In this column, “Just putting this out there…,” we write about the odd ways we engage with tech and the unpopular opinions we form about it. You can read the rest of the articles in this series here. I truly don’t want to be able to go online during flights — no matter how long the flight is. This might be a controversial opinion, but hear me out before you denounce me as a backwards luddite. First of all, I’ll admit that part of the reason is a sliver of nostalgia. I find it appealing that there’s still one place… This story continues at The Next Web

All I want for Christmas: A custom username for each subreddit

The holidays are upon us, ushering in the time of year we bug our friends and family for presents — but why not bug tech companies as well? If you’ve ever used Reddit, you should join me and demand custom usernames for Christmas. But why, you ask? The answer is simple: shame, creativity, and the multiplicity of man. Shameful secrets I’m late to the game when it comes to Reddit, but even as an outsider I know it’s meant to be the website. It’s got all the information you could dream of — like how much money Owen Wilson has… This story continues at The Next Web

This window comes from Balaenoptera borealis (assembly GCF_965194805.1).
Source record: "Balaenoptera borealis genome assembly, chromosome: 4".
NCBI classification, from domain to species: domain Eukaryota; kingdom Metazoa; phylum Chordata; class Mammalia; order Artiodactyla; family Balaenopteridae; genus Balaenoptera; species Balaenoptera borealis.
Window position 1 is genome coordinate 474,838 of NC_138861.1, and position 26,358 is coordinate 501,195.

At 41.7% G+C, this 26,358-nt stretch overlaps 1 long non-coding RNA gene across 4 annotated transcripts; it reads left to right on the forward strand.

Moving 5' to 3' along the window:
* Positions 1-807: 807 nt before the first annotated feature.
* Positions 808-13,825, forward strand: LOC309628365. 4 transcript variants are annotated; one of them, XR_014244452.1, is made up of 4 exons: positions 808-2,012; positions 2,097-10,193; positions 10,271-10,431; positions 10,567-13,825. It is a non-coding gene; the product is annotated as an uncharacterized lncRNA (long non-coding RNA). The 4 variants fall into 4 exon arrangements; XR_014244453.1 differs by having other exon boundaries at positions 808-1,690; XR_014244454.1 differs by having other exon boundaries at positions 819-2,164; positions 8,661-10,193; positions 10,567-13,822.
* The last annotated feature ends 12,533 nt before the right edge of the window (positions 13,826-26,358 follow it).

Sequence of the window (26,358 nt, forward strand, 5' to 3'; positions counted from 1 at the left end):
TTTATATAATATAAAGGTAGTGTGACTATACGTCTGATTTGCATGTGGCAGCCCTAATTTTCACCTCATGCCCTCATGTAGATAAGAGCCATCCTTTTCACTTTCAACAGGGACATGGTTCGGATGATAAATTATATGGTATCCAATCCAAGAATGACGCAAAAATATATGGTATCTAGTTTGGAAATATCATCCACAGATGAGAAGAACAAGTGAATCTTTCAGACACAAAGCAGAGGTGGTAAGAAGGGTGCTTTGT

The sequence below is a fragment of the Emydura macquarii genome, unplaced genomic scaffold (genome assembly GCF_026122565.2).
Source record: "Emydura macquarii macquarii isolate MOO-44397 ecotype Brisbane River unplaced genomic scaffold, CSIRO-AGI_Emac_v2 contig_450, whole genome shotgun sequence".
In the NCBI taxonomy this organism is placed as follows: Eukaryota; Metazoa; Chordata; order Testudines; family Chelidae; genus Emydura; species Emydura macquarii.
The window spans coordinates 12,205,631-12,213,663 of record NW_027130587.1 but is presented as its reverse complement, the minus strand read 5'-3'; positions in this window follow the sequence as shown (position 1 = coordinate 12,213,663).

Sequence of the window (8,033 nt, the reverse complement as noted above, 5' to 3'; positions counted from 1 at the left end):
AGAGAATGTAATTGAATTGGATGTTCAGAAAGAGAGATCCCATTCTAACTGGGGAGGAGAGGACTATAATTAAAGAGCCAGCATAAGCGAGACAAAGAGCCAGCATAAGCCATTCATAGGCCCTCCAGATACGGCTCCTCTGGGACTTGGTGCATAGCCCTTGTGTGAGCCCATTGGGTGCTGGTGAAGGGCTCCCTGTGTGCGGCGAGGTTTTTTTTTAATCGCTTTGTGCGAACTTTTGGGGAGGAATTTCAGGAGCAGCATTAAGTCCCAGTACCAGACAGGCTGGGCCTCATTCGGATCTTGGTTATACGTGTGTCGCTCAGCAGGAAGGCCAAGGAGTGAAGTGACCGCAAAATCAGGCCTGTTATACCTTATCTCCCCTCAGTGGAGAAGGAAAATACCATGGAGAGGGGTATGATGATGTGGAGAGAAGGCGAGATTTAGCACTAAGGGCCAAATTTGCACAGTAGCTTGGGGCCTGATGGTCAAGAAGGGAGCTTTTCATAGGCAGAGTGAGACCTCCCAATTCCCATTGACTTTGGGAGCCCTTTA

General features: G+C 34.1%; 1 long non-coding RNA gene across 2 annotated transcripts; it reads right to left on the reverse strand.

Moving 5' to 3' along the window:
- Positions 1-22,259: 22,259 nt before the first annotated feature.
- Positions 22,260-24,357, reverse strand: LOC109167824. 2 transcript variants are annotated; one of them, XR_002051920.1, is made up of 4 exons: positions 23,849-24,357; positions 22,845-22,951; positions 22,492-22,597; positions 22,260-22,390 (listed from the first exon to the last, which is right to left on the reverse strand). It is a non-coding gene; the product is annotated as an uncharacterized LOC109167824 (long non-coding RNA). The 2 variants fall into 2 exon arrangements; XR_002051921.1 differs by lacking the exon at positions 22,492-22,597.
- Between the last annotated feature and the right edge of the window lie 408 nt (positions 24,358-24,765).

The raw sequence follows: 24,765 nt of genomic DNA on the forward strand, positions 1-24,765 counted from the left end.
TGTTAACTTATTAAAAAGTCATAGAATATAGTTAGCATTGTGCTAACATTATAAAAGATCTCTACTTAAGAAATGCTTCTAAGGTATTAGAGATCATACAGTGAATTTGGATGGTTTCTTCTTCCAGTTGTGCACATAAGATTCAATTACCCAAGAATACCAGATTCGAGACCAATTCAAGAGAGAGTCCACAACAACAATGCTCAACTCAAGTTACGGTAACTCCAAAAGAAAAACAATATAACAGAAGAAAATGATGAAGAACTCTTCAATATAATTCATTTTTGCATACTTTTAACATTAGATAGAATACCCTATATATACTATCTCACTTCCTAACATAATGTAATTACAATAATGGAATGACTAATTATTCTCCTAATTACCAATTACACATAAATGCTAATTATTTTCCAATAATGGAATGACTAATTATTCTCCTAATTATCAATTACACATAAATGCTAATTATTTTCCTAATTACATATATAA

A quantum physics explanation for polyamory, BDSM, and queer people

Quantum physics! Now that I have your attention, let’s talk about sex. Cultural norms would have us believe that human sexuality is divided up into a series of categories. We’re all supposedly somewhere between totally heterosexual and entirely homosexual on the Kinsey Scale, and everyone’s either male, female, in-between, both, or neither. From a quantum mechanics perspective, none of this makes any sense. It’s not that anyone is necessarily “wrong” about human sexuality, it’s that we simply don’t understand it. Sexual preference, gender identity, sexuality, and sex/gender presentation are all subjective ideas reared in the recesses of the human capacity… This story continues at The Next Web

Researchers were about to solve AI’s black box problem, then the lawyers got involved